What that means in practical terms is that you have virtually no hope of using this line of argument to gather popular support to repeal the DMCA anti-circumvention provisions. What is for some people an intolerable restriction, is no big deal for others.

    Because of that, the idea that repurposing and adapting ideas is something that should be encouraged for its own sake is marginalized. We have copyleft and piracy ecosystems, but the ideas developed in these ecosystems aren't circulating into the legal system.

    However, a quid-pro-quo modification to the anti-circumvention provisions of the DMCA whereby anti-circumvention protection is only available to providers that provide certain facilities for fair use and interoperability might be something that has more traction with the public.

    --
    Write your congressman. Tell him he sucks.
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  • (Score: 0) by Anonymous Coward on Wednesday December 30 2015, @03:16AM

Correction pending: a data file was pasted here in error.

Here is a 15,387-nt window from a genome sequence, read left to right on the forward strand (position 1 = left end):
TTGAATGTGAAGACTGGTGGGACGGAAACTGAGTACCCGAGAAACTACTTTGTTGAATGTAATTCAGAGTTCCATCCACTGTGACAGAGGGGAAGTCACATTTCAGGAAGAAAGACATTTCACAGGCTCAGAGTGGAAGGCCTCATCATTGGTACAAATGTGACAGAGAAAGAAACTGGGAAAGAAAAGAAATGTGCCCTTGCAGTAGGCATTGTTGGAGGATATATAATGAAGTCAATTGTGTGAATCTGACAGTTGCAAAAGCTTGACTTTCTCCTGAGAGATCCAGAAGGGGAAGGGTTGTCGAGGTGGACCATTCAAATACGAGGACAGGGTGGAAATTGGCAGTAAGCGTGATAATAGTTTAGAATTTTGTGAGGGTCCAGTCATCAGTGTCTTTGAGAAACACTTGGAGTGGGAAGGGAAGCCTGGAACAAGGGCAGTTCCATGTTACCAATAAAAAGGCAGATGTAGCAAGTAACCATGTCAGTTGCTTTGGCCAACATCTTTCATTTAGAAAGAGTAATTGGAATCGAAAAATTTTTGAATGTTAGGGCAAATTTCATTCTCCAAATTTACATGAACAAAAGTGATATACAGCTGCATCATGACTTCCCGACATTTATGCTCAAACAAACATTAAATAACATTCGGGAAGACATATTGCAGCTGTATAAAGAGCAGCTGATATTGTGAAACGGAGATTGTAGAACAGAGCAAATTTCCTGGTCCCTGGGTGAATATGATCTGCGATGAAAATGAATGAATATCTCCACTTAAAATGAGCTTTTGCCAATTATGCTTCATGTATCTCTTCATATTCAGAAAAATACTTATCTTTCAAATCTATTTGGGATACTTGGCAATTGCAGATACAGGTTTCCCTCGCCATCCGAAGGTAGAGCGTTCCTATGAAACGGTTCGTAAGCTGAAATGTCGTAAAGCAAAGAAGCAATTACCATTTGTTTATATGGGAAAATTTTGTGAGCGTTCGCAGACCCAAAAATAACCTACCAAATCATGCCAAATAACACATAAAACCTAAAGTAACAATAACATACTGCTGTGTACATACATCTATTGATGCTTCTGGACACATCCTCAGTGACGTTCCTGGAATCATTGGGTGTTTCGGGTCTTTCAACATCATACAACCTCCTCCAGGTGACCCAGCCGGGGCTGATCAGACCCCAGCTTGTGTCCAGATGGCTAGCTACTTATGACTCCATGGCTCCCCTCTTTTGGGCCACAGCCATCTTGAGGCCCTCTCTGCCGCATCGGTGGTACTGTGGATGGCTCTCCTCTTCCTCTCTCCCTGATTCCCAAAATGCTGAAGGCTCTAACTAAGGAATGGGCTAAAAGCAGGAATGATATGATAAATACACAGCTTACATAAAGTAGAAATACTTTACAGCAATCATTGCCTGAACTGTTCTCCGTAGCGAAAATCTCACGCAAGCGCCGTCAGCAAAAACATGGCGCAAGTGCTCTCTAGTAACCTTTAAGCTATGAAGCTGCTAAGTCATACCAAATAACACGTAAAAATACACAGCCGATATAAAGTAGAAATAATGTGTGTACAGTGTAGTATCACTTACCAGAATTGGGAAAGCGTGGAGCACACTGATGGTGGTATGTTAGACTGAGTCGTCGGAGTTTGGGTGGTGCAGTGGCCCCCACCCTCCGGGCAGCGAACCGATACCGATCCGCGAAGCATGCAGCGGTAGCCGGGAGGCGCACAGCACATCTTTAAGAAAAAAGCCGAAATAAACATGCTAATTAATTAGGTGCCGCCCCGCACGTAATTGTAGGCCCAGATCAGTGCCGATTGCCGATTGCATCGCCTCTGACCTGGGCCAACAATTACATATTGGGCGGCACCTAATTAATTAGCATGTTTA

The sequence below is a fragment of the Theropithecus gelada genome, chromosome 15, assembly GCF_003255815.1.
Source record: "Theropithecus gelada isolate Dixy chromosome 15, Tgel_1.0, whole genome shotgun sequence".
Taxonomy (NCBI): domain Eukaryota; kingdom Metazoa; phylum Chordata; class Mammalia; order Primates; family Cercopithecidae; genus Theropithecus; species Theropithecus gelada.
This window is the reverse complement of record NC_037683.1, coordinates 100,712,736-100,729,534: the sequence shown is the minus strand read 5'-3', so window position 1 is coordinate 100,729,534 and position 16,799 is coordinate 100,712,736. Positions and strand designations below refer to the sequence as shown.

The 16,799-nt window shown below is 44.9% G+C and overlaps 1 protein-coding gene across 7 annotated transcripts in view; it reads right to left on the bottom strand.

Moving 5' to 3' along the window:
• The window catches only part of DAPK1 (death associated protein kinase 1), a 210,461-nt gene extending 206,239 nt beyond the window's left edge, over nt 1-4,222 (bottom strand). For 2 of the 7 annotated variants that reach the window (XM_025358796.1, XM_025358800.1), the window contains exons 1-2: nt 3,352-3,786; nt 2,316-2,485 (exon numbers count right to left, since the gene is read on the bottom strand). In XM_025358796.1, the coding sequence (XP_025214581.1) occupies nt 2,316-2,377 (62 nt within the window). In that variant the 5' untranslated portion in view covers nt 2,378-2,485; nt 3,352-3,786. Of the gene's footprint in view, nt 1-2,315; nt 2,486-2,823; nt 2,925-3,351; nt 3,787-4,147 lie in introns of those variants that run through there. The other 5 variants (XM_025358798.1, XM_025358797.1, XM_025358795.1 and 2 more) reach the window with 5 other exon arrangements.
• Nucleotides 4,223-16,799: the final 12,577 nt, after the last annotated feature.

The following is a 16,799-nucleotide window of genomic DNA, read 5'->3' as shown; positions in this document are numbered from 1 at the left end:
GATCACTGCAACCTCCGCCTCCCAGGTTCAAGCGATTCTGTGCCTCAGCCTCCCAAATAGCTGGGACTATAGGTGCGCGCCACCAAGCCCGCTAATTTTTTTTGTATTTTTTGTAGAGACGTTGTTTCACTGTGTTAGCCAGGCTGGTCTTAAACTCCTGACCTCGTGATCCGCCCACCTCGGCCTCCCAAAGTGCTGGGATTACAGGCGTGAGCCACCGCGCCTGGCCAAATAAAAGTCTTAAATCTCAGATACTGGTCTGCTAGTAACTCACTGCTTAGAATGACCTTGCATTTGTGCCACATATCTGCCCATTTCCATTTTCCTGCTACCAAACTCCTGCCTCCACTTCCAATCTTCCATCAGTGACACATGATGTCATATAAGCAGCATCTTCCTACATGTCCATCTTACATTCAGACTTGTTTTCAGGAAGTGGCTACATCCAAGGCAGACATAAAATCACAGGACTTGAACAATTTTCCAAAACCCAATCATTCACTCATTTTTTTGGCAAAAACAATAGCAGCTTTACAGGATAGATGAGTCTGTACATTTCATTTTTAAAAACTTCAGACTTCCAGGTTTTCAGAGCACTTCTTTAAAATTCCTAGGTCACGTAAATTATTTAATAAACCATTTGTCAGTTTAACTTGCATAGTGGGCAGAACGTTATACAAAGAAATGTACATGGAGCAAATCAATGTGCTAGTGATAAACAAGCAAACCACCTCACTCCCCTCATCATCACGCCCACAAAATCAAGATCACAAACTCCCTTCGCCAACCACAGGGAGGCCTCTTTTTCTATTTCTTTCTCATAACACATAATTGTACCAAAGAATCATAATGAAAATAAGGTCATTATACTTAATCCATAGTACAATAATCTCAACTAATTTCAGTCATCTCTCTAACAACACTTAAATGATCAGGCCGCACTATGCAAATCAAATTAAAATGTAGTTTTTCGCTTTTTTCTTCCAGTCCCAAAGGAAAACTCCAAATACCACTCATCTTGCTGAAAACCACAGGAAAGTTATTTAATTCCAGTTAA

by Anonymous Coward on Wednesday December 30 2015, @03:16AM (#282357)

    That's all right then. As long as the majority sides with the corporation, the DMCA must be cool.

    Maybe if everyone thinks it's cool, we can re-up the Steamboat Willy copyright too?

    • (Score: 2) by fido_dogstoyevsky on Wednesday December 30 2015, @03:43AM

      by fido_dogstoyevsky (131) <reversethis-{moc.liamg} {ta} {eldnahexa}> on Wednesday December 30 2015, @03:43AM (#282367)

      Maybe if everyone thinks it's cool, we can re-up the Steamboat Willy copyright too?